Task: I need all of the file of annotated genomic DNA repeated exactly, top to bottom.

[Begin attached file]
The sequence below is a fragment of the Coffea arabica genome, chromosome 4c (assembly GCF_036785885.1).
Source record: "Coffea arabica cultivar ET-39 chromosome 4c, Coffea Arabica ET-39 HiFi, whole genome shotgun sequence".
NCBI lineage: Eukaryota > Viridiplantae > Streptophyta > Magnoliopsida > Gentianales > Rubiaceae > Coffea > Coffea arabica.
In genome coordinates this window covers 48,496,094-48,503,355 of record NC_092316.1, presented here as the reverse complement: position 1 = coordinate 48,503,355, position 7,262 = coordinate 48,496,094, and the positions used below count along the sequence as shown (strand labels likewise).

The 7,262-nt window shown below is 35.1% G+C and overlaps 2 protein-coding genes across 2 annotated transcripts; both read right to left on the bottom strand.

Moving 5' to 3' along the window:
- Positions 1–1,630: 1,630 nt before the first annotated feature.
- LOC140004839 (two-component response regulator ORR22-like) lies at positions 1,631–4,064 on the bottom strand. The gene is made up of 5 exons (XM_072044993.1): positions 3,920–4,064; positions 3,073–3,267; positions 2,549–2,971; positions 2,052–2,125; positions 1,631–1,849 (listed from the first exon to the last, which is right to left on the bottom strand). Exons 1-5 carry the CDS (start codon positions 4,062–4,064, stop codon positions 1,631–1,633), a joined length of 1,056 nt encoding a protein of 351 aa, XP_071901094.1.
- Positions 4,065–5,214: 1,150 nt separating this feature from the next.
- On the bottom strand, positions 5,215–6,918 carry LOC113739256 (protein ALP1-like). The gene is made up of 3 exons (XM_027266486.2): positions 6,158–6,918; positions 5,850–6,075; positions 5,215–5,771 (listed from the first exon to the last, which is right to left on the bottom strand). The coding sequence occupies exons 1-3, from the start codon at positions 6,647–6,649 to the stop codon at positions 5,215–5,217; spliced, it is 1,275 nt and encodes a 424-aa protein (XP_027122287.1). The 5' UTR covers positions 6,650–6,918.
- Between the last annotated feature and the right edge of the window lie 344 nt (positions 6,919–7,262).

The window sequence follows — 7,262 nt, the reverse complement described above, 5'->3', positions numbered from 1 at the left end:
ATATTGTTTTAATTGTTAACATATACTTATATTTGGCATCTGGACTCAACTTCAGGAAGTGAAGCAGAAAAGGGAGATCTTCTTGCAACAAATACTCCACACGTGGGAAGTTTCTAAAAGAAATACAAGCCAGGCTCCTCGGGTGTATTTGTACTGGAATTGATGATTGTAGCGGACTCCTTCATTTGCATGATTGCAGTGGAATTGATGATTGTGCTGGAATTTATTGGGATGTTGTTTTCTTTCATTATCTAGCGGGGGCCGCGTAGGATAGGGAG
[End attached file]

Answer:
The sequence below is a fragment of the Coffea arabica genome, chromosome 4c (assembly GCF_036785885.1).
Source record: "Coffea arabica cultivar ET-39 chromosome 4c, Coffea Arabica ET-39 HiFi, whole genome shotgun sequence".
NCBI lineage: Eukaryota > Viridiplantae > Streptophyta > Magnoliopsida > Gentianales > Rubiaceae > Coffea > Coffea arabica.
In genome coordinates this window covers 48,496,094-48,503,355 of record NC_092316.1, presented here as the reverse complement: position 1 = coordinate 48,503,355, position 7,262 = coordinate 48,496,094, and the positions used below count along the sequence as shown (strand labels likewise).

The 7,262-nt window shown below is 35.1% G+C and overlaps 2 protein-coding genes across 2 annotated transcripts; both read right to left on the bottom strand.

Moving 5' to 3' along the window:
- Positions 1–1,630: 1,630 nt before the first annotated feature.
- LOC140004839 (two-component response regulator ORR22-like) lies at positions 1,631–4,064 on the bottom strand. The gene is made up of 5 exons (XM_072044993.1): positions 3,920–4,064; positions 3,073–3,267; positions 2,549–2,971; positions 2,052–2,125; positions 1,631–1,849 (listed from the first exon to the last, which is right to left on the bottom strand). Exons 1-5 carry the CDS (start codon positions 4,062–4,064, stop codon positions 1,631–1,633), a joined length of 1,056 nt encoding a protein of 351 aa, XP_071901094.1.
- Positions 4,065–5,214: 1,150 nt separating this feature from the next.
- On the bottom strand, positions 5,215–6,918 carry LOC113739256 (protein ALP1-like). The gene is made up of 3 exons (XM_027266486.2): positions 6,158–6,918; positions 5,850–6,075; positions 5,215–5,771 (listed from the first exon to the last, which is right to left on the bottom strand). The coding sequence occupies exons 1-3, from the start codon at positions 6,647–6,649 to the stop codon at positions 5,215–5,217; spliced, it is 1,275 nt and encodes a 424-aa protein (XP_027122287.1). The 5' UTR covers positions 6,650–6,918.
- Between the last annotated feature and the right edge of the window lie 344 nt (positions 6,919–7,262).

The window sequence follows — 7,262 nt, the reverse complement described above, 5'->3', positions numbered from 1 at the left end:
ATATTGTTTTAATTGTTAACATATACTTATATTTGGCATCTGGACTCAACTTCAGGAAGTGAAGCAGAAAAGGGAGATCTTCTTGCAACAAATACTCCACACGTGGGAAGTTTCTAAAAGAAATACAAGCCAGGCTCCTCGGGTGTATTTGTACTGGAATTGATGATTGTAGCGGACTCCTTCATTTGCATGATTGCAGTGGAATTGATGATTGTGCTGGAATTTATTGGGATGTTGTTTTCTTTCATTATCTAGCGGGGGCCGCGTAGGATAGGGAG